To check the spark, remove one plug from the engine. If it's wet with unburned fuel, it's a safe bet that the plug is either fouled from too much choke (yes, I know they're not "chokes"!), or you've lost the spark. If the plug is fouled, give it a thorough cleaning, insert it back into the cap and lay the plug on the cylinder head or engine case. Make sure there is no spilled fuel in the vicinity. Crank the engine over while observing the plug. There should be a nice fat blue spark crackling from the tip. If there isn't, try a new spark plug, a known good one, before condemning the ignition system.

If no spark is forthcoming, you’ll have to decide how involved you really want to get in the troubleshooting process. The problem could be as simple as an unplugged or dirty connection, or it could lie in the ignition module or signal generator. If you have the tools, skills and inclination to track down the problem, go for it, but for the rest of you, this is another instance where I’d recommend you call the dealer and make a service appointment. Be forewarned that electrical problems on modern bikes can crop up suddenly, and can take some head-scratching to find.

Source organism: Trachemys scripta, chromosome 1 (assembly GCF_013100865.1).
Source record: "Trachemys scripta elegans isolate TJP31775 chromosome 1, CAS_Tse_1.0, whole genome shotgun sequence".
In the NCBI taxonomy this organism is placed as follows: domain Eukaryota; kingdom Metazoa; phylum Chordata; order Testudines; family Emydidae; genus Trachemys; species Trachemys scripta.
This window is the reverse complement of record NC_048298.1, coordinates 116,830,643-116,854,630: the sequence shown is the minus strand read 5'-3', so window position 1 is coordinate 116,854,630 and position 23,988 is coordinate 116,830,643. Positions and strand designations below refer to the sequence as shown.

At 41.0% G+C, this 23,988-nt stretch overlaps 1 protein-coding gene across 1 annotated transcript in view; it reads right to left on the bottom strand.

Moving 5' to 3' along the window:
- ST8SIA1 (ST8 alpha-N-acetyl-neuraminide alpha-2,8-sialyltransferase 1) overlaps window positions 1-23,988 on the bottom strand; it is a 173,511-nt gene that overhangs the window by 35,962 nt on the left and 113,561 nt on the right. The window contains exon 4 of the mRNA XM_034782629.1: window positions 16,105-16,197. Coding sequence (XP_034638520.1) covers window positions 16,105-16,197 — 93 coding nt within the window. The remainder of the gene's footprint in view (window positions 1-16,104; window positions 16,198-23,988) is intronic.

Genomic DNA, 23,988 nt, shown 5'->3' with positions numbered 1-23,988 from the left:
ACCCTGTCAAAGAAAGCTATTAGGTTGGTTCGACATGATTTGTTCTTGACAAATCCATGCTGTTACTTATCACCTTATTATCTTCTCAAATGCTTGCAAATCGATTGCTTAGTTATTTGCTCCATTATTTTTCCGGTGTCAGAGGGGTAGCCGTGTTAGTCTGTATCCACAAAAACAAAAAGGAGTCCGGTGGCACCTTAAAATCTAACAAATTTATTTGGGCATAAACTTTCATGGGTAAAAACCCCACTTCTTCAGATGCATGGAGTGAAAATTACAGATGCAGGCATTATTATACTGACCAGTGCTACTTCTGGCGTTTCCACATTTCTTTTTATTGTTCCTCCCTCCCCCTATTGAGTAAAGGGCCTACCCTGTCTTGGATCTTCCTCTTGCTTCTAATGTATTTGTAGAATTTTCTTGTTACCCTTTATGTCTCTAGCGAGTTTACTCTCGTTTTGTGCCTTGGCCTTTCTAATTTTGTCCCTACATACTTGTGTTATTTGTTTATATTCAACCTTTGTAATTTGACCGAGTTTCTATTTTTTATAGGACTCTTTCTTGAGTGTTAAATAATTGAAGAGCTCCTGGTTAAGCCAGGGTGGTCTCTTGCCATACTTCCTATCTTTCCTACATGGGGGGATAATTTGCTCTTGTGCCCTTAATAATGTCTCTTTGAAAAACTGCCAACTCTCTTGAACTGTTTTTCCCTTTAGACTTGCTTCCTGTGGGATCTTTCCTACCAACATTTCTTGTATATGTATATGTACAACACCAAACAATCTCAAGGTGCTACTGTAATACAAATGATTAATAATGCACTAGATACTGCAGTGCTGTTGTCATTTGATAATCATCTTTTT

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Photography by Mark Zimmerman

If you've got good spark and fuel and she still won't start, you'll need to do either a compression or leak-down test to discern where the problem might lie. In the real world, sudden, overnight losses of compression are rare. However, if the bike has been sitting for any length of time, then all bets are off. If you don't have the proper test equipment, a quick and dirty test is to hold your thumb or finger over the spark-plug hole and crank the engine. If you can feel noticeable pressure, the compression is probably enough to get the engine started. If not, it's time to do a proper check before going any further.

Modern motorcycles are notoriously reliable, but things do go wrong. In my experience, many no-start conditions turn out to be something relatively minor—usually no fuel or a bad connection somewhere that kills the ignition. Remember, engines need spark, compression and fuel to run. To get back on the road, all you have to do is figure out which one is missing.